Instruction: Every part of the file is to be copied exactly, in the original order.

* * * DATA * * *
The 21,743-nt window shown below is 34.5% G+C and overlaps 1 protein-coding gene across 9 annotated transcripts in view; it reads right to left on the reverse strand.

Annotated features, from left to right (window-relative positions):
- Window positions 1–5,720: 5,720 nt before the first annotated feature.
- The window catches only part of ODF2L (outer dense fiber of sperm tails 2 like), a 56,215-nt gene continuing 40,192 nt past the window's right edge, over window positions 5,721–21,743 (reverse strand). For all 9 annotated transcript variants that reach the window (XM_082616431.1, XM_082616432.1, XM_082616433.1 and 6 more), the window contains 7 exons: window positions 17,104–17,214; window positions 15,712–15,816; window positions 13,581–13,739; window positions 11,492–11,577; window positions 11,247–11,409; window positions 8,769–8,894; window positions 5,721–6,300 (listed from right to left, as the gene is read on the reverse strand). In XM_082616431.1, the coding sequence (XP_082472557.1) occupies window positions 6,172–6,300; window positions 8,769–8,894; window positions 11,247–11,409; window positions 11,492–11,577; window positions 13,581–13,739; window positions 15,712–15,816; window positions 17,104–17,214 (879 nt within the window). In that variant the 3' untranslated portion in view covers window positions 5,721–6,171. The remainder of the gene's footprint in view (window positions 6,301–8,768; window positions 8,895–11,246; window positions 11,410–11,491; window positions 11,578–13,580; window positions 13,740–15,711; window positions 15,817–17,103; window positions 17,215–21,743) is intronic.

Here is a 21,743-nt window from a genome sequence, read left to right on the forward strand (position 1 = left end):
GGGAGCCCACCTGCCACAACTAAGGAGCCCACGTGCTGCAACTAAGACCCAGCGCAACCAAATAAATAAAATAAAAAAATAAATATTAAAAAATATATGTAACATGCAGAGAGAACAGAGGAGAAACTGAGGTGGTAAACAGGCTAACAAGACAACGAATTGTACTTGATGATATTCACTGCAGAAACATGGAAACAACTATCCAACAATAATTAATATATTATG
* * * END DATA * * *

The 21,743-nt window shown below is 34.5% G+C and overlaps 1 protein-coding gene across 9 annotated transcripts in view; it reads right to left on the reverse strand.

Annotated features, from left to right (window-relative positions):
- Window positions 1–5,720: 5,720 nt before the first annotated feature.
- The window catches only part of ODF2L (outer dense fiber of sperm tails 2 like), a 56,215-nt gene continuing 40,192 nt past the window's right edge, over window positions 5,721–21,743 (reverse strand). For all 9 annotated transcript variants that reach the window (XM_082616431.1, XM_082616432.1, XM_082616433.1 and 6 more), the window contains 7 exons: window positions 17,104–17,214; window positions 15,712–15,816; window positions 13,581–13,739; window positions 11,492–11,577; window positions 11,247–11,409; window positions 8,769–8,894; window positions 5,721–6,300 (listed from right to left, as the gene is read on the reverse strand). In XM_082616431.1, the coding sequence (XP_082472557.1) occupies window positions 6,172–6,300; window positions 8,769–8,894; window positions 11,247–11,409; window positions 11,492–11,577; window positions 13,581–13,739; window positions 15,712–15,816; window positions 17,104–17,214 (879 nt within the window). In that variant the 3' untranslated portion in view covers window positions 5,721–6,171. The remainder of the gene's footprint in view (window positions 6,301–8,768; window positions 8,895–11,246; window positions 11,410–11,491; window positions 11,578–13,580; window positions 13,740–15,711; window positions 15,817–17,103; window positions 17,215–21,743) is intronic.

Here is a 21,743-nt window from a genome sequence, read left to right on the forward strand (position 1 = left end):
GGGAGCCCACCTGCCACAACTAAGGAGCCCACGTGCTGCAACTAAGACCCAGCGCAACCAAATAAATAAAATAAAAAAATAAATATTAAAAAATATATGTAACATGCAGAGAGAACAGAGGAGAAACTGAGGTGGTAAACAGGCTAACAAGACAACGAATTGTACTTGATGATATTCACTGCAGAAACATGGAAACAACTATCCAACAATAATTAATATATTATG